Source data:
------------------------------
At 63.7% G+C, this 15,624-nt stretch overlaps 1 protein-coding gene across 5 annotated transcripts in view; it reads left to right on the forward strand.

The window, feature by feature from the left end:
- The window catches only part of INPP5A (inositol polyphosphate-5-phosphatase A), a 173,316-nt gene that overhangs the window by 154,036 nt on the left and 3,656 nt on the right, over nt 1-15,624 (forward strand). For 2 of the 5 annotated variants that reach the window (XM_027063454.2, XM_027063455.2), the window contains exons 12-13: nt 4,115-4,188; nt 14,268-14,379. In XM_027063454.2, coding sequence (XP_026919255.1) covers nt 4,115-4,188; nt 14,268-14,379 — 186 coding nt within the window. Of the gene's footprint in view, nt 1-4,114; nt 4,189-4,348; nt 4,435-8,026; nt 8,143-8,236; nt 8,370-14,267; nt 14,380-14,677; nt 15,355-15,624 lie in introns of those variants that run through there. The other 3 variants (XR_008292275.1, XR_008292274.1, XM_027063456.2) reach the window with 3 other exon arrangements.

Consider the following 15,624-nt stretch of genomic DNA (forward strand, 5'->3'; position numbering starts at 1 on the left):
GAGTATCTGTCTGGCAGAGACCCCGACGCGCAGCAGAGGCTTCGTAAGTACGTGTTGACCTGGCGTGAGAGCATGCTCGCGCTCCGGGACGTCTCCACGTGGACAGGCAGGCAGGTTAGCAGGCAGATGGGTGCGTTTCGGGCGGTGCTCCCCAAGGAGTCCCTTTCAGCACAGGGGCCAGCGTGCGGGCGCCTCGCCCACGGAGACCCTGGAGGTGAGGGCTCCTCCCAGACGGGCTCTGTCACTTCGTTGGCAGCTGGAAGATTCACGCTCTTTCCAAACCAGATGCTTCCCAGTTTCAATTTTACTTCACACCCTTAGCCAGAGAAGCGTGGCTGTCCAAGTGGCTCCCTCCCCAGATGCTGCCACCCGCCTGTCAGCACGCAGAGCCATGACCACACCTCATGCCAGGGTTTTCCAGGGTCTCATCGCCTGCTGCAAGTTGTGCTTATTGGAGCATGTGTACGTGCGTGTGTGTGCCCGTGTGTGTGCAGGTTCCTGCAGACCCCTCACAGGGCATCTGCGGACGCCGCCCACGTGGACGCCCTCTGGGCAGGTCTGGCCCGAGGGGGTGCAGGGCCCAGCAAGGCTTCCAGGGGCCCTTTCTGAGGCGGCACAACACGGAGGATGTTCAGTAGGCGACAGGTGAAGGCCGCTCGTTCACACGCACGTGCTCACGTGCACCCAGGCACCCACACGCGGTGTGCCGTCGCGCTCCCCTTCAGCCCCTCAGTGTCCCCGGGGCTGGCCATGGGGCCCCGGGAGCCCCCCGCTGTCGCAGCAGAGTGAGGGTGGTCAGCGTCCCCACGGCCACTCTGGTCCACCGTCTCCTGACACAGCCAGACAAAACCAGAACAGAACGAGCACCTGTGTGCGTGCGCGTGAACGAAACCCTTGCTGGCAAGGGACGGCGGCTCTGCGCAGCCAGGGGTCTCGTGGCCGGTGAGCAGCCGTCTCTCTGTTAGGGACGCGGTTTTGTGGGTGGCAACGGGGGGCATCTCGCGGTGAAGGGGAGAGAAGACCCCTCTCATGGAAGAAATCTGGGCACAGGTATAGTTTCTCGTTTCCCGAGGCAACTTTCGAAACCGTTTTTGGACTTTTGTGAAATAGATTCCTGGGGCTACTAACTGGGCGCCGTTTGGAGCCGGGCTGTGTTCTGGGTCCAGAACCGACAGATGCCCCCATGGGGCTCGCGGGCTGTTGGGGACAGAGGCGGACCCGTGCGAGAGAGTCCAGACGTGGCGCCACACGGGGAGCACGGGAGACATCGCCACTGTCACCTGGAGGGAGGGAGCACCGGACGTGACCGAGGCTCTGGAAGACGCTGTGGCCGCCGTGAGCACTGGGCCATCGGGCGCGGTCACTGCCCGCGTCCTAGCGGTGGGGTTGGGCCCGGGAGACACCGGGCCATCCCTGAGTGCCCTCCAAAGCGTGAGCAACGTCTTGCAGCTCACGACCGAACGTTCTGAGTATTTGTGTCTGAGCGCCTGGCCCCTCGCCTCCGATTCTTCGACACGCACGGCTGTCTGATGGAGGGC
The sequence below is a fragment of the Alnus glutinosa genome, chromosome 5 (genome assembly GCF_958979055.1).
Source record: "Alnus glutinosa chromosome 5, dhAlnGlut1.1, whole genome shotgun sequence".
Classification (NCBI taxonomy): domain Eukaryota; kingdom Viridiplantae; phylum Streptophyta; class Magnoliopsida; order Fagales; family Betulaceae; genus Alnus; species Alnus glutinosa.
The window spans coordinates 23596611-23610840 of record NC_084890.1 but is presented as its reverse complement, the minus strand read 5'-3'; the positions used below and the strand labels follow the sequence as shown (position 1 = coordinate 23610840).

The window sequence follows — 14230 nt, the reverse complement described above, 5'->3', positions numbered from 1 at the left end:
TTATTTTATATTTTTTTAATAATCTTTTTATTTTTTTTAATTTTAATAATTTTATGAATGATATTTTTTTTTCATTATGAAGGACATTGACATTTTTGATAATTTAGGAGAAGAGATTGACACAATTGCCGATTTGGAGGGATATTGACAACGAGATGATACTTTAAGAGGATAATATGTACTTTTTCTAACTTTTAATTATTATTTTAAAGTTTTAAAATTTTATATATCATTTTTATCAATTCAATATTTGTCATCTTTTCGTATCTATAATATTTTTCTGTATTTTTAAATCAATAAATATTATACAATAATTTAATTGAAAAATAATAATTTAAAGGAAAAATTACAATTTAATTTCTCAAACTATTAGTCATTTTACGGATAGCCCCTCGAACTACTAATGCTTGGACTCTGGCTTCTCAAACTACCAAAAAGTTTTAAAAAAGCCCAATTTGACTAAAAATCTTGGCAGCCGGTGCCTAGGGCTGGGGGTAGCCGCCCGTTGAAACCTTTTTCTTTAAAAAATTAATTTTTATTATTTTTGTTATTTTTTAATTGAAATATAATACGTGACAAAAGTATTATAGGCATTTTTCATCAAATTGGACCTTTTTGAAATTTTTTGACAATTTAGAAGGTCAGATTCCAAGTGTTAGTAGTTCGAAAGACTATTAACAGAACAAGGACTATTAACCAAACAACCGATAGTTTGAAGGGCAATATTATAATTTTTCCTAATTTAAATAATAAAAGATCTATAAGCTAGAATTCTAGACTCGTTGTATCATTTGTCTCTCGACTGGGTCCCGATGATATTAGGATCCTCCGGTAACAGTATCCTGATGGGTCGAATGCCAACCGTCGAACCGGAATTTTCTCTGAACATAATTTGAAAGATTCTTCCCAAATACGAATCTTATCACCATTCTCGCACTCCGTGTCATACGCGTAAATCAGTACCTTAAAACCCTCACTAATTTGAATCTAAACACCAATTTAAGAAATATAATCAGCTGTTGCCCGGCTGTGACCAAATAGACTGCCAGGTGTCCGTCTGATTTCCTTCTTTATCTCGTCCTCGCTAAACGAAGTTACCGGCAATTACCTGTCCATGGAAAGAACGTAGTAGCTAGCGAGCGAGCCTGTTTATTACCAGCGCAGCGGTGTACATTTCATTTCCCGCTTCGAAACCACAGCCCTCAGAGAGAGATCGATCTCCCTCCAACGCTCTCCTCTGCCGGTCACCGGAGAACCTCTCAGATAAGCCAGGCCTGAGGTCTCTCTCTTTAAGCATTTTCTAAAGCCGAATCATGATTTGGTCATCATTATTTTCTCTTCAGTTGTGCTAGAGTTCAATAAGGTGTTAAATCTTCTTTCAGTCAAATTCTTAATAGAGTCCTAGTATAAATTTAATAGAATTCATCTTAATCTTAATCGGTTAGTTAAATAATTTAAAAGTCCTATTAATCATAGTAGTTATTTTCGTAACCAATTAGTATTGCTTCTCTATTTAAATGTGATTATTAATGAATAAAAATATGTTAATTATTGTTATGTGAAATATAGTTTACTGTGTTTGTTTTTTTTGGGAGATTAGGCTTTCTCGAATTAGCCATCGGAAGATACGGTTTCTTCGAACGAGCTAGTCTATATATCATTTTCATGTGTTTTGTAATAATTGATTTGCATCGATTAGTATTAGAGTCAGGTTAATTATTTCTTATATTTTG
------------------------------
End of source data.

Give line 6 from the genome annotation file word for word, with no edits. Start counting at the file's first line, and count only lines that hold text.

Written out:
The sequence below is a fragment of the Alnus glutinosa genome, chromosome 5 (genome assembly GCF_958979055.1).